The method I've had the best luck with works like this:
- Find a large batch of minis you can paint at once. Common uniforms across the lot help a lot here. I should say in advance that this approach works best with uniforms that have dark or natural tones to them (e.g. uniforms from the dawn of Khaki on, undead, ACW figures, especially Rebs, etc.). Uniforms that require a lot of bright color to look crisp (e.g. Napoleonics, Medievals, etc.) will suffer badly.
- Mount the figs on painting strips (e.g. popsicle sticks, whatever).
- Prime the flat black.
- Drybrush heavily with medium gray.
- Drybrush lightly with white.
- Stain paint the figure, using very dilute paint. It should color the white parts, but the shading should show through. Paint thinned to about the consistency of milk works for me.
- Use a wash of black or dark brown (depending on the colors...black over cool colors, brown over warm) to add a bit more shading, and to tie the figure together visually.
- Seal with your favorite coating.
- Get distracted by the next project...
So, speed painting is all well and good, but still hasn't proved faster than the Distraction Demon, at least for me.
I've got one more approach in my bag of tricks, that I'm trying out now. Hair Curler Armies. I first heard about this approach over on the freewargamesrules blog. Have a look over there for the details. A scan of the original Andy Callan article can be found on his site too. As discussed on the ultracheapminis Yahoo group, I had a lot of trouble finding the right kind of hair curler in the United States. In fact, I struck out. But...I found a solution. At most drug stores, I've found hair brushes that are made of stiff plastic bristles poking up through a rubber base. The base is easily slid out of the handle, and when opened up it will reveal that the bristles are actually joined together in long rows. These can be trimmed to make 5-6mm infantry easily, with spacing between the figures that looks natural, even if it might not match the parade group training manuals of your favorite era.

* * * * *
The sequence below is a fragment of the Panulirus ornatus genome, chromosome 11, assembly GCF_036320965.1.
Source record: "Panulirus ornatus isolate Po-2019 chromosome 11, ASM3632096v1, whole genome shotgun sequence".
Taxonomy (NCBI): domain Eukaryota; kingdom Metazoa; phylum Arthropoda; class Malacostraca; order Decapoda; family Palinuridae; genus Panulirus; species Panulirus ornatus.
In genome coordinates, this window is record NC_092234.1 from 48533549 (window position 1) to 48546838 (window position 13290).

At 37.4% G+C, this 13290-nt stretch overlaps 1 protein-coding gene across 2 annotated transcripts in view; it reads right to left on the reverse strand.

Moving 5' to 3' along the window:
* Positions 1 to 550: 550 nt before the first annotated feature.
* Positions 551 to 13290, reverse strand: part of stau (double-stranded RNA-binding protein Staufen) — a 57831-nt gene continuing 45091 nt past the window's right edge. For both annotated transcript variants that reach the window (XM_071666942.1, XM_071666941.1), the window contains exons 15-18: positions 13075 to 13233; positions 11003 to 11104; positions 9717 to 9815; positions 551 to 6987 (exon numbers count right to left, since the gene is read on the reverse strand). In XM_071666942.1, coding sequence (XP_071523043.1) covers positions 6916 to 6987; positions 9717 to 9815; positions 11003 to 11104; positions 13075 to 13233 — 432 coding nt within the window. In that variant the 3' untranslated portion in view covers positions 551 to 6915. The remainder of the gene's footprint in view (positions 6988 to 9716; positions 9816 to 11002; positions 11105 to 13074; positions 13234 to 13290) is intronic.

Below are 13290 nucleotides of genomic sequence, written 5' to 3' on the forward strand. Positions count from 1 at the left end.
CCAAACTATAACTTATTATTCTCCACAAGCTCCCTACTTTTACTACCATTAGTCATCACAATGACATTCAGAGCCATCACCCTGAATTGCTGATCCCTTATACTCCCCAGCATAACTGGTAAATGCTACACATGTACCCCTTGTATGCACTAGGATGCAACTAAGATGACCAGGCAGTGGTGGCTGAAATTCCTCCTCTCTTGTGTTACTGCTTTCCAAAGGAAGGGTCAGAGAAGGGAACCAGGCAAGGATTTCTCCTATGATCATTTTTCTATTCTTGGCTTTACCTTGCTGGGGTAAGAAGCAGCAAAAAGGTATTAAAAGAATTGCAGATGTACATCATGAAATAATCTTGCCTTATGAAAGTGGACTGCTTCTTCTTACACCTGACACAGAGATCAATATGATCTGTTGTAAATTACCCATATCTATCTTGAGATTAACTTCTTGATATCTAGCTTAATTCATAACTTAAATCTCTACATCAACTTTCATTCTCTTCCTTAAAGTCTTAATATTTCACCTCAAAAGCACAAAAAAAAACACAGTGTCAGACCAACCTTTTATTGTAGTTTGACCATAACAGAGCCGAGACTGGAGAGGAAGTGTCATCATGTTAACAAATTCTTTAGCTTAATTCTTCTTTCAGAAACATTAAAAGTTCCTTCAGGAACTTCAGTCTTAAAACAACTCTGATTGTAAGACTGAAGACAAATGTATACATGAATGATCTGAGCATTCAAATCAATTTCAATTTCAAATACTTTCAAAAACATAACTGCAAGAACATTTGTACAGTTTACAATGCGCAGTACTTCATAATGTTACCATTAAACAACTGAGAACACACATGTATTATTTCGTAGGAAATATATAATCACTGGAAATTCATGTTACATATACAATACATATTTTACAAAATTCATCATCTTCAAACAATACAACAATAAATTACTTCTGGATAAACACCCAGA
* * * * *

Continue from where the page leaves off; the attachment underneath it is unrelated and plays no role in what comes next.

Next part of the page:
I've painted up one little strip of these, in Union uniforms from the Civil War, and it was REALLY fast. I had the strip done, with six colors, in about twenty minutes. And they look pretty good. The next step in this experiment is to paint up enough strips to make up two entire army for the Humberside extensions to DBA. I'm basing the infantry three strips deep on a 40mm frontage. I'm making cavalry by mounting one strip (with shortened "rider" pins) between three strips of plastic stock sanded to look roughly horse-shaped in profile. By keeping the scope small (54 stands to field both armies, with all variants) and painting both armies at once, I hope to actually complete this project.
Pictures of THIS experiment, which I'm actually working on now, will be forthcoming before pics of the speedpainting approach above.
OK, so this looks good. It's an approach that will give me a pair of painted armies, with a good "mass" feel to them, and will let me play games in one of my favorite gaming periods.
But what if it doesn't work? What if I get a short way into this project and some really cool special on the Carthaginian Wars shows up on The History Channel?
Time to talk pro-painting, I think.
The local gaming group recently placed a large order with one of the painting services out of Sri Lanka. They were all quite happy with the speed, quality and price. Now, I have some reservations about contracting my painting out overseas. But, it's hard to argue with the results. The prospect of having fully painted armies ready to play with is haunting me (or there wouldn't be any point to this blog), and this looks like a way to get there.
I've got a massive pile of unpainted lead. By judicious thinning and selling off the extras on GamesOnTheGo or Bartertown, I could raise the capital needed to fund the painting of several armies.
It's an option. I do love the idea of painting my own figures, though.
We'll see how the "hair curler" thing goes, and how it looks on the table.